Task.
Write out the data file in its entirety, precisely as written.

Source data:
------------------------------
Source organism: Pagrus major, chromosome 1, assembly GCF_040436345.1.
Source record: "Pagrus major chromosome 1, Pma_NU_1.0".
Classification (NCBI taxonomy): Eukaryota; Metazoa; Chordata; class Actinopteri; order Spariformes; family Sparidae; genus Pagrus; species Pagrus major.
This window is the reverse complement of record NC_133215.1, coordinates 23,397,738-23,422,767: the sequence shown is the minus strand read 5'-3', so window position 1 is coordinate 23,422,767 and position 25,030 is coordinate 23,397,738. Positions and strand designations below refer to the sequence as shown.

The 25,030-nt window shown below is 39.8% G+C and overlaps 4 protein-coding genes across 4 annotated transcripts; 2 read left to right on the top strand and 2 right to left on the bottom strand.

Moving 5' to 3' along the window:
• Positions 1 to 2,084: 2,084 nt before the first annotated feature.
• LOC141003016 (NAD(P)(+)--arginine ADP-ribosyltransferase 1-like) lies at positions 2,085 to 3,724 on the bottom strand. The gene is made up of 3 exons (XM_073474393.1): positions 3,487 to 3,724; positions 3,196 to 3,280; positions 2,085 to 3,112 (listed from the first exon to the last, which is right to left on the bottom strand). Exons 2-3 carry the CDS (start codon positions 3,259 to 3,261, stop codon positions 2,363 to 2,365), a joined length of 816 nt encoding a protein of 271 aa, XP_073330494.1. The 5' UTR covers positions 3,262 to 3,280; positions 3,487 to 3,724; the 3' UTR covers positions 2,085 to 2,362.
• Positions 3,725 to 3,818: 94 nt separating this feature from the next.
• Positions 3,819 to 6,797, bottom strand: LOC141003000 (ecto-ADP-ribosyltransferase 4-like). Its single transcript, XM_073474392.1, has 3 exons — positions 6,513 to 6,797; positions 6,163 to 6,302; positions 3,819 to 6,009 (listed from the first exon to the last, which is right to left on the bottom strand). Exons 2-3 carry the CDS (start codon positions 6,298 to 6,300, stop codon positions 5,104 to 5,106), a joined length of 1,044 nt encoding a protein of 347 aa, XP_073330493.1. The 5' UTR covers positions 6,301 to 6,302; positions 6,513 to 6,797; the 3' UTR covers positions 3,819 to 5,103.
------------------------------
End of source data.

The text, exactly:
Source organism: Pagrus major, chromosome 1, assembly GCF_040436345.1.
Source record: "Pagrus major chromosome 1, Pma_NU_1.0".
Classification (NCBI taxonomy): Eukaryota; Metazoa; Chordata; class Actinopteri; order Spariformes; family Sparidae; genus Pagrus; species Pagrus major.
This window is the reverse complement of record NC_133215.1, coordinates 23,397,738-23,422,767: the sequence shown is the minus strand read 5'-3', so window position 1 is coordinate 23,422,767 and position 25,030 is coordinate 23,397,738. Positions and strand designations below refer to the sequence as shown.

The 25,030-nt window shown below is 39.8% G+C and overlaps 4 protein-coding genes across 4 annotated transcripts; 2 read left to right on the top strand and 2 right to left on the bottom strand.

Moving 5' to 3' along the window:
• Positions 1 to 2,084: 2,084 nt before the first annotated feature.
• LOC141003016 (NAD(P)(+)--arginine ADP-ribosyltransferase 1-like) lies at positions 2,085 to 3,724 on the bottom strand. The gene is made up of 3 exons (XM_073474393.1): positions 3,487 to 3,724; positions 3,196 to 3,280; positions 2,085 to 3,112 (listed from the first exon to the last, which is right to left on the bottom strand). Exons 2-3 carry the CDS (start codon positions 3,259 to 3,261, stop codon positions 2,363 to 2,365), a joined length of 816 nt encoding a protein of 271 aa, XP_073330494.1. The 5' UTR covers positions 3,262 to 3,280; positions 3,487 to 3,724; the 3' UTR covers positions 2,085 to 2,362.
• Positions 3,725 to 3,818: 94 nt separating this feature from the next.
• Positions 3,819 to 6,797, bottom strand: LOC141003000 (ecto-ADP-ribosyltransferase 4-like). Its single transcript, XM_073474392.1, has 3 exons — positions 6,513 to 6,797; positions 6,163 to 6,302; positions 3,819 to 6,009 (listed from the first exon to the last, which is right to left on the bottom strand). Exons 2-3 carry the CDS (start codon positions 6,298 to 6,300, stop codon positions 5,104 to 5,106), a joined length of 1,044 nt encoding a protein of 347 aa, XP_073330493.1. The 5' UTR covers positions 6,301 to 6,302; positions 6,513 to 6,797; the 3' UTR covers positions 3,819 to 5,103.